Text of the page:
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Cracksealing Services by Rose Paving
Cracksealing is a preventative asphalt maintenance solution that fights pavement erosion and supports the longevity of your parking lot. It’s also an effective way to minimize damage to your pavement, delay asphalt replacement and maintain the aesthetic of your parking lot.
What is Cracksealing
Cracksealing is a preventative asphalt maintenance service that utilizes adhesive sealant to fill and seal cracks in your pavement. It’s a cost-effective asphalt preservation treatment that slows pavement deterioration and extends the life of your paved structures by three to five years.
Signs Your Lot Pavement Needs Cracksealing
If you see cracks in your pavement, then it’s time to crack seal your asphalt. Timing is essential, as the longer you wait to address your cracked pavement, the worse the damage will get. In fact, the sooner you address the cracks in your pavement, the greater your cost savings will be.
That’s why prudent business owners and property managers are always on the lookout for cracks and damage to their parking lots. If you see any of the following cracks in your pavement, then it’s time to call Rose Paving for a cracksealing consultation.
For a downloadable technical specs document for cracksealing, please click here.
While this type of crack appears primarily in resurfacing projects, it can also occur in a new pavement. It happens when an existing crack or joint in the underlying pavement structure reflects upward through the surface.
Fatigue or Alligator Cracks
Over time, a flexible asphalt pavement becomes more rigid and is less able to tolerate vertical deflections. This causes tension in the pavement and results in alligator-type cracking. Such cracking can also occur from structural inadequacy, aging, and oxidation. It is generally recommended that alligator areas should be removed and replaced, rather than filled or sealed.
Joint and Longitudinal Cracks
Pavement “joints” are created during initial construction when the edges of two pavement mats are placed adjacent to one another. These constructed joints usually have a lower density of asphalt than that of the surrounding pavement. If the mats don’t bond properly (for a variety of reasons), joint cracks result.
Visually, this type of cracking forms a square pattern, with cracks intersecting each other at nearly right angles. A common cause of this on parking lots is lack of traffic (steady traffic constantly kneads the pavement and keeps it flexible). Other causes include excessive air voids, low-penetration asphalt, or an overly high plant mix temperature.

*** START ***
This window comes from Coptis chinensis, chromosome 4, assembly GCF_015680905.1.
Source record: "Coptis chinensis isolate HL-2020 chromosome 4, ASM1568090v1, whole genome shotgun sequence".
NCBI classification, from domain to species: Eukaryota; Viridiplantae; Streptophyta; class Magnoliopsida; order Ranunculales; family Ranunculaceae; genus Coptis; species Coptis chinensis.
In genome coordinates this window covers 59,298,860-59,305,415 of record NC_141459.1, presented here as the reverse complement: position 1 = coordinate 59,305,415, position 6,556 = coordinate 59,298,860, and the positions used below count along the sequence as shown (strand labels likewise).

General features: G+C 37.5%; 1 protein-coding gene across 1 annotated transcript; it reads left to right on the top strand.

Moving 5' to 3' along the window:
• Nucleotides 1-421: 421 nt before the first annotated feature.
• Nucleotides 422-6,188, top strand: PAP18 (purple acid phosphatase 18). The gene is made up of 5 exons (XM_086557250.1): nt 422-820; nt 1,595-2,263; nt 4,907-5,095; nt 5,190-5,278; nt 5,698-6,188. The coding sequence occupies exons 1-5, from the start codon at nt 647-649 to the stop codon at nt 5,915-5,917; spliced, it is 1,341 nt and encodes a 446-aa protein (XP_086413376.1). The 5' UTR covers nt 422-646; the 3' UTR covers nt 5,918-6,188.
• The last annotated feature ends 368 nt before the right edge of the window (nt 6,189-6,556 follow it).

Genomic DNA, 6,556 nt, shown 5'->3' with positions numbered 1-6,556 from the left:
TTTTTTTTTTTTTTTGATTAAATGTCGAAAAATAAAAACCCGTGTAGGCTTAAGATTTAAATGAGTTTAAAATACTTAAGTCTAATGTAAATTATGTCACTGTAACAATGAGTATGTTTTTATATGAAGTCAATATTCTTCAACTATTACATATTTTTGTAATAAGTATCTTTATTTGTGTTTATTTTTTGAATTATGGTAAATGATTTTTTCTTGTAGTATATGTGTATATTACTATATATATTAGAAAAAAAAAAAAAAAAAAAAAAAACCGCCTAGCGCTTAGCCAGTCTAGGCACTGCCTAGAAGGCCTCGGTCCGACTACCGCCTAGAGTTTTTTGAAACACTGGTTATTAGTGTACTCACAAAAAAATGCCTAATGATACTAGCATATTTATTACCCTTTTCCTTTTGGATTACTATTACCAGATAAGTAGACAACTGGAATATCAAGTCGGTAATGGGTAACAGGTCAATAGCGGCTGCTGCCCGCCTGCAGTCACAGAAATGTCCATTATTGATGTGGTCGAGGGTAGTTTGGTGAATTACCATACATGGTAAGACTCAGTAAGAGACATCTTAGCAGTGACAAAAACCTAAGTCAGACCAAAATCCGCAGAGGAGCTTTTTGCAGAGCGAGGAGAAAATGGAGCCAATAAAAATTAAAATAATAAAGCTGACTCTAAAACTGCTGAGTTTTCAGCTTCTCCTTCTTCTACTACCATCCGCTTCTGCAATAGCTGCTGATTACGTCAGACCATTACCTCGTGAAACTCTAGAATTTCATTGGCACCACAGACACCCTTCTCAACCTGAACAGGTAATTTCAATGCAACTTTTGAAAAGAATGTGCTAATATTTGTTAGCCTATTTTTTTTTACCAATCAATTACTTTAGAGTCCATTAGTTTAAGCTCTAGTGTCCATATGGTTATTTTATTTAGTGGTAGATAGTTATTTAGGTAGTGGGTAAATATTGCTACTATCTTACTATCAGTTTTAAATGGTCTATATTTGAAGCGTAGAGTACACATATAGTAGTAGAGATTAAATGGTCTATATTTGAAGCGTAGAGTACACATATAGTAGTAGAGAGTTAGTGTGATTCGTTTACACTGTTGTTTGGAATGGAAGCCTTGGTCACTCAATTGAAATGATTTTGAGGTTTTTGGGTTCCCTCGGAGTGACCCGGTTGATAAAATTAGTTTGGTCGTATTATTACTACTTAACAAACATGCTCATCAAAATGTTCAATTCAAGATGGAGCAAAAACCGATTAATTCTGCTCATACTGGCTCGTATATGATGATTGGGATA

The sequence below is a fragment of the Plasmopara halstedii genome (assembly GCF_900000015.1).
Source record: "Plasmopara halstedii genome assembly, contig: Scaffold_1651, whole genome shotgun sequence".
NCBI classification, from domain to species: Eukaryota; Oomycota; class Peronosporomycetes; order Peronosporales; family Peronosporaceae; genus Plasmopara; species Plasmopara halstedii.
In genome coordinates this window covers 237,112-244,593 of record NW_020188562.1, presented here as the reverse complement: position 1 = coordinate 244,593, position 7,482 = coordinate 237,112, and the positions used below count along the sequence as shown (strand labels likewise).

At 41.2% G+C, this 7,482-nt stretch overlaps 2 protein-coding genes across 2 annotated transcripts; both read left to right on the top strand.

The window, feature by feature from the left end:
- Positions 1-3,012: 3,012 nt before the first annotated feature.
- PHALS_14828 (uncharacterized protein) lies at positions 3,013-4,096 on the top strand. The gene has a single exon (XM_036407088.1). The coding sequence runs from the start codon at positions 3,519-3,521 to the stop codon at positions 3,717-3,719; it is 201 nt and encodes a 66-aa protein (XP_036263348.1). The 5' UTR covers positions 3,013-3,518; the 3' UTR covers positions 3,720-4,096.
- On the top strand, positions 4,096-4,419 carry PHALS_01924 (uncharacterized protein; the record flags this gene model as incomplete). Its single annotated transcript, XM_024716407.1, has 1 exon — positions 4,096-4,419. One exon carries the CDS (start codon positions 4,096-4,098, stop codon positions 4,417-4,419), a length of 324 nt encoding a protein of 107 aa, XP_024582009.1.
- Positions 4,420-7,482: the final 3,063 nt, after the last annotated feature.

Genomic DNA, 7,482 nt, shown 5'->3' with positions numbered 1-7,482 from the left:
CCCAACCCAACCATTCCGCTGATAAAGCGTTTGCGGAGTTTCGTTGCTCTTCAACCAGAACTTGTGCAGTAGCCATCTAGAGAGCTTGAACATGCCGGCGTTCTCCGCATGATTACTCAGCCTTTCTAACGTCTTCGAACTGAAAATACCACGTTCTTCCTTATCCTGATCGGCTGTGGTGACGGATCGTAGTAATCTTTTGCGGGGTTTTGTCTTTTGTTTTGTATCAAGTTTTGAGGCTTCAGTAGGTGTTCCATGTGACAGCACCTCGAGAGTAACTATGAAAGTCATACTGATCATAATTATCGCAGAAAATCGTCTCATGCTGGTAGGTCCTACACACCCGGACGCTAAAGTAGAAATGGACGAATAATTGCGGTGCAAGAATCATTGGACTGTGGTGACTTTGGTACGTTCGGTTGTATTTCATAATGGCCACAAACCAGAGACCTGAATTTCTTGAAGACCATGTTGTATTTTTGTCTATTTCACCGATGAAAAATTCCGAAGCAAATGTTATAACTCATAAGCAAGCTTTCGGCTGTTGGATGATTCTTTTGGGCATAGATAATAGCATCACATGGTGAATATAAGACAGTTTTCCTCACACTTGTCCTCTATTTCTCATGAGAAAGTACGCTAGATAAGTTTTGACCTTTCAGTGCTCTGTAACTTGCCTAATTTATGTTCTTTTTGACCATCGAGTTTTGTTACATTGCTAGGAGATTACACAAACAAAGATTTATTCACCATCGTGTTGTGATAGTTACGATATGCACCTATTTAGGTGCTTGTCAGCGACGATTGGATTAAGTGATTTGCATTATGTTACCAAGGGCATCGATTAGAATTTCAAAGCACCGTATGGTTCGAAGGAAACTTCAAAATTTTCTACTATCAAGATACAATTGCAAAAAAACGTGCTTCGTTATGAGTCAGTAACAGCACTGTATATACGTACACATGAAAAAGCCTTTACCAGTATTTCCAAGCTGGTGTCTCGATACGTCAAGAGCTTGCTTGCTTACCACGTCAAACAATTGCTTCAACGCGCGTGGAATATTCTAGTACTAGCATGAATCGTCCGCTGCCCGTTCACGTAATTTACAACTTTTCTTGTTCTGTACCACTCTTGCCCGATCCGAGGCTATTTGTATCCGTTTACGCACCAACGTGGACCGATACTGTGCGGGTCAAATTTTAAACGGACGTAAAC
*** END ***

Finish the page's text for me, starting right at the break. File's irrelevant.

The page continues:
Unlike the previous types, edge cracks appear only parallel to and within 18 inches of the pavement edge. Causes include poor base, lack of shoulder support, poor drainage, or frost action.
Slippage cracks are usually crescent-shaped and caused by heavy traffic that is stopping, turning, or climbing a hill. Resultant stresses cause a bond failure between the upper and lower pavement layers. The open end of the U-shaped crack always follows the direction of the applied force. These cracks are usually caused due to a contaminant between the different lifts of asphalt.
Properly attending to cracks and treating problems in a timely manner is cost effective, because it delays more expensive restoration such as resurfacing or reconstruction. A budget should allocate funds for crack sealing once every 2 to 3 years.
Cracks measuring 1/4-inch to 1-inch wide should be repaired using a crack sealing or routing method. The sealing method involves cleaning the cracks using a tow-behind air compressor. Next, hot-pour material is injected into and over the uncut crack using a hand-operated wand, and shaped into a bandaid configuration (3- to 5-inches wide and 0.125-inch thick).
Configuration choice depends on factors such as crack type, traffic load, and budget. Crack widening or “routing” is strongly suggested in truck areas, but not for previously sealed pavement cracks.
The routing method creates a proper reservoir in the crack to which material adheres. A routing machine is used to make a channel measuring approximately 1⁄2-inch deep by 1⁄2-inch wide.
Next, the channel is blown clean of dust and debris. Material is injected into the reservoir, using a wand with a special tip, and flush filled.Hot-applied materials must be prepared in special equipment prior to application.
The standard equipment is a double boiler kettle, consisting of an inner chamber that holds and agitates the sealant, and an outer tank fi lled with heat transfer oil to provide even, surrounding heat.
Heated materials (375 to 400 degrees F) include rubberized asphalt (melted rubber used as a modifier), low-modulus rubberized asphalt, fiberized asphalt (fibers used as a modifier), and asphalt rubber (a mixture of paving-grade asphalt cement and between 15 percent and 30 percent granulated reclaimed crumb rubber particles).
How Long Does Cracksealing Last
Though cracksealing is a slightly more costly procedure than crack filling, it provides substantial value due to the prolonged life expectancy of crack sealed pavement, typically eight or more years.
How Often Should I Crackseal
Rose Paving recommends that parking lot owners fix cracks measuring 1/4-inch to 1-inch wide.
When Should You Crackseal
At Rose Paving, we generally recommend performing this preventative maintenance procedure during the Spring and Summer months.
How Do You Fix Cracks In Asphalt
Damaged asphalt is not only aesthetically unappealing, it’s a potential safety hazard and a looming liability. If you see cracked pavement and damaged asphalt around your commercial building, it’s time to call Rose Paving for a consultation.
We’ll work with you to establish a plan that meets your needs, then get to work removing and/or replacing the deteriorated and damaged asphalt that plague your commercial structures. Contact us here to get started.